A Domestic Violence Evidence in Chief Video (DVEC) is a recorded statement either in audio or video form from the compliant/alleged victim. This DVEC then forms the evidence of the alleged victim in a defended hearing.


It is a criminal offence to publish the DVEC on the internet or provide copies without permission. (Criminal Procedure Act 1986, section 289P)


There are a number of rules associated with these videos and the rules of evidence still apply. DVEC’s are typically taken soon after the incident and often at the scene by the Police so there are often parts of the DVEC that would ordinarily be inadmissible in court contained within the video. It is for this reason that you need to ensure that your solicitor has experience not only in criminal law but experience is dealing with DVEC’s as they can be very tricky for a solicitor to navigate in court let alone a unrepresented litigant.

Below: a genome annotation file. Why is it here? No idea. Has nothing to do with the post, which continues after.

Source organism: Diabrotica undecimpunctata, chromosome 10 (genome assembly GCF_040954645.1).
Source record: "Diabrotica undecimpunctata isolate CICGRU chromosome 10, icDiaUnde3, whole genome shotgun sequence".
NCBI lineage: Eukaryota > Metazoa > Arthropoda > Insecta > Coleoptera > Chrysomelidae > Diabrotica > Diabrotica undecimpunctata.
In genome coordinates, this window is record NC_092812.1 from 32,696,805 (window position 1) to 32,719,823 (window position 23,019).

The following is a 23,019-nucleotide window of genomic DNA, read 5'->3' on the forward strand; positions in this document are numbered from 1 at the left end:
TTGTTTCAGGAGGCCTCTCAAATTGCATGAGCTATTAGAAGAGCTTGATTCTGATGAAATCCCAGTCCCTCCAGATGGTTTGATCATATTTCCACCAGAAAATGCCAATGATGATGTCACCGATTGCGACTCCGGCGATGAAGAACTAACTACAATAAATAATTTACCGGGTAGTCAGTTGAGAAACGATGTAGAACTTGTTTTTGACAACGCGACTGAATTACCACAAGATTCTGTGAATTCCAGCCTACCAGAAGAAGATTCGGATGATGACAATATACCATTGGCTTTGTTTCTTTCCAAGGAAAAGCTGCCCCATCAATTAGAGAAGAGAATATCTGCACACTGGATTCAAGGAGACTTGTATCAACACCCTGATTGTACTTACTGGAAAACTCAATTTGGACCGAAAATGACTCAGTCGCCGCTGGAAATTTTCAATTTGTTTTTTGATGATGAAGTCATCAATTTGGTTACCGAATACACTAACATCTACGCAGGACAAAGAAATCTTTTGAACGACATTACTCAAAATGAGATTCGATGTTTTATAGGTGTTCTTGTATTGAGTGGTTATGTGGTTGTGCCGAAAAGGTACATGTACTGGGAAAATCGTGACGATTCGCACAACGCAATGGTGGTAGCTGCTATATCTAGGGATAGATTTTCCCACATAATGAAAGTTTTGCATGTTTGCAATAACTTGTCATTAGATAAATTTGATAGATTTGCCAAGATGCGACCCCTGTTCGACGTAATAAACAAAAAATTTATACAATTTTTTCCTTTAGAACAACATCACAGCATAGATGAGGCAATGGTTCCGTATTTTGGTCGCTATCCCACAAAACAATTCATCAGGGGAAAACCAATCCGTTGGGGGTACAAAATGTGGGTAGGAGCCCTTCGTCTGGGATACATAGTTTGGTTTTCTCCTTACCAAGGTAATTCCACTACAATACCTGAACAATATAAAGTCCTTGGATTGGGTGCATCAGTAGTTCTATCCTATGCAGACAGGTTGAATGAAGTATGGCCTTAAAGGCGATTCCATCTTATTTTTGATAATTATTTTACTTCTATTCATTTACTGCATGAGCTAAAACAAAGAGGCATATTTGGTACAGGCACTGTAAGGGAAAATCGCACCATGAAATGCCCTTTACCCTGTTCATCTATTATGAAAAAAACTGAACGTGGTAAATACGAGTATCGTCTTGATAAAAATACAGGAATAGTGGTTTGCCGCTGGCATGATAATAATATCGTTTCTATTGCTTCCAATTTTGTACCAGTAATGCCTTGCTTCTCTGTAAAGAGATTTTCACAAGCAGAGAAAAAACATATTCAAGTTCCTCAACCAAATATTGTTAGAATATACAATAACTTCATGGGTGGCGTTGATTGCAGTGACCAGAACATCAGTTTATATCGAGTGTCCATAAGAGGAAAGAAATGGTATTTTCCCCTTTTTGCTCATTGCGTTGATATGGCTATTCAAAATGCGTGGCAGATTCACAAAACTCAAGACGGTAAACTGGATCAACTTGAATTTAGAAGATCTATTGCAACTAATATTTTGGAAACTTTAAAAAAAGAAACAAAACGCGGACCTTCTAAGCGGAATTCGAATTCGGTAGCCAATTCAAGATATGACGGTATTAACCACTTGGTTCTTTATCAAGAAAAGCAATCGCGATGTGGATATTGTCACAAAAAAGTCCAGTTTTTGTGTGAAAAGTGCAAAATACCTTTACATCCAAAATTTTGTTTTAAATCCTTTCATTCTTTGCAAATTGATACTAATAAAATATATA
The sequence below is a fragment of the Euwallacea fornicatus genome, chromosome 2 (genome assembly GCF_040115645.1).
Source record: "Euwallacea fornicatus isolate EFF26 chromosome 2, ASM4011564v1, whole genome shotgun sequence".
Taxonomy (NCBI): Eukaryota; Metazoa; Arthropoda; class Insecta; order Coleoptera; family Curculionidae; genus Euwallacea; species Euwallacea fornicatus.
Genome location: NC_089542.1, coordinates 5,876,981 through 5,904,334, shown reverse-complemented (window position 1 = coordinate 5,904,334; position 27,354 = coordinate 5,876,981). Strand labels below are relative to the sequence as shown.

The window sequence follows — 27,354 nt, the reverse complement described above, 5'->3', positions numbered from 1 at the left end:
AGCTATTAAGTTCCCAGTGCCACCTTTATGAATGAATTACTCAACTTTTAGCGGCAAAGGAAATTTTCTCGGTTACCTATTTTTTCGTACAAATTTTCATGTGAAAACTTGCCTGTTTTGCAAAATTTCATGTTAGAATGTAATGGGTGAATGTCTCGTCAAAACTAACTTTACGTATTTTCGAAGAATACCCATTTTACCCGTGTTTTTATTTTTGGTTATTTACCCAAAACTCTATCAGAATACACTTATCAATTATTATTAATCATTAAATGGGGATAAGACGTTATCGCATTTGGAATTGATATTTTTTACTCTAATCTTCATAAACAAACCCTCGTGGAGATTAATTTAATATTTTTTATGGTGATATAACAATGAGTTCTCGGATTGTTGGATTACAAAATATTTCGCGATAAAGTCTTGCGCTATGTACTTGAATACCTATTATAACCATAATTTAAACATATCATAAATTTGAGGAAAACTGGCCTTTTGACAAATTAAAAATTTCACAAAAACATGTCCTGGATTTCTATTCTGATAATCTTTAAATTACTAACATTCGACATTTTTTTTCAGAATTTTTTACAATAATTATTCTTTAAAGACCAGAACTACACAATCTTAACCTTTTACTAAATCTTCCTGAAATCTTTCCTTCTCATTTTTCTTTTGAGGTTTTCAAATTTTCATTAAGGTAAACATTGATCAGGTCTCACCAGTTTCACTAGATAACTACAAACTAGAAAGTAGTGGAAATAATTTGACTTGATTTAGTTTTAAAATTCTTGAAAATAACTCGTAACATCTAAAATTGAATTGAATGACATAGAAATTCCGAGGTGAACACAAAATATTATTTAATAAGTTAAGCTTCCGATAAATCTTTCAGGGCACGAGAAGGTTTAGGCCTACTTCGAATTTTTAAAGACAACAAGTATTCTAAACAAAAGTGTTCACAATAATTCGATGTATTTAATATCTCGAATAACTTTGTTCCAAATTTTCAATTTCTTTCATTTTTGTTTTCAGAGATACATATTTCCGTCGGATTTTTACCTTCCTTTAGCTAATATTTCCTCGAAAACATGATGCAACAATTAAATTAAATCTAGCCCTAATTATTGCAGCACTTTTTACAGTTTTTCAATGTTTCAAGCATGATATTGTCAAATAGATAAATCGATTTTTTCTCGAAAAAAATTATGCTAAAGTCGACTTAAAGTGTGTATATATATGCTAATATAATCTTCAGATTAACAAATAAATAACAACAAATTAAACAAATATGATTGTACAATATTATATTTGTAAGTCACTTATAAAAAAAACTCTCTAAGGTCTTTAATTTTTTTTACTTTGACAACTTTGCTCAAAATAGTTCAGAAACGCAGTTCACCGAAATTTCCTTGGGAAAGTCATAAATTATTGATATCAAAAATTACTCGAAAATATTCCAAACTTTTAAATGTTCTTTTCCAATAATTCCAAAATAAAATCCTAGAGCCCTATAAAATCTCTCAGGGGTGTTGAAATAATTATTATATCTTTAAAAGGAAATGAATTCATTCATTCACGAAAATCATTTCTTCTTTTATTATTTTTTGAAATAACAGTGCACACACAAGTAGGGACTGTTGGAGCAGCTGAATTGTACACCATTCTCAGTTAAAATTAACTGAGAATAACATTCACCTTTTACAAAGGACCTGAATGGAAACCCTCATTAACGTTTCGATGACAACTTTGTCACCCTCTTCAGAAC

What are the rules associated with the DVEC?Domestic Violence in Chief (DVEC)

Some of these rules include but are not limited to:-

  • The victim must give informed consent
  • Can only be used for an associated charge such as assault, destroy or damage property, intimidation
  • Cannot be used for witnesses
  • Cannot be used for children
  • Must be made as soon as practicable

Does the Prosecution/Police require the victim’s consent to play the DVEC in court?

Technically speaking no, however, the Prosecutor should take into account the victims views on the matter including their attitude to the video being played.

The alleged victim must still attend court if subpoenaed to be cross examined if required. Failure to attend court may mean that the prosecution can seek a warrant.

Why did I only receive an audio copy?

The Police will only serve an audio copy on a defendant, you can arrange to view the video by oragnising a viewing of the DVEC. If you have a lawyer they will arrange for the video of the DVEC to be served upon them.


Catron Simmons Lawyers have over 35 years experience, we have experience and ran training for the NSW Police Force in how to prepare and make a DVEC. Catron Simmons Lawyers are domestic violence specialists and have extensive experience as ex-prosecutors. We use all that experience to represent you.

Free telephone consultations 0407 171 626.

Need legal advice? Catron Simmons can help.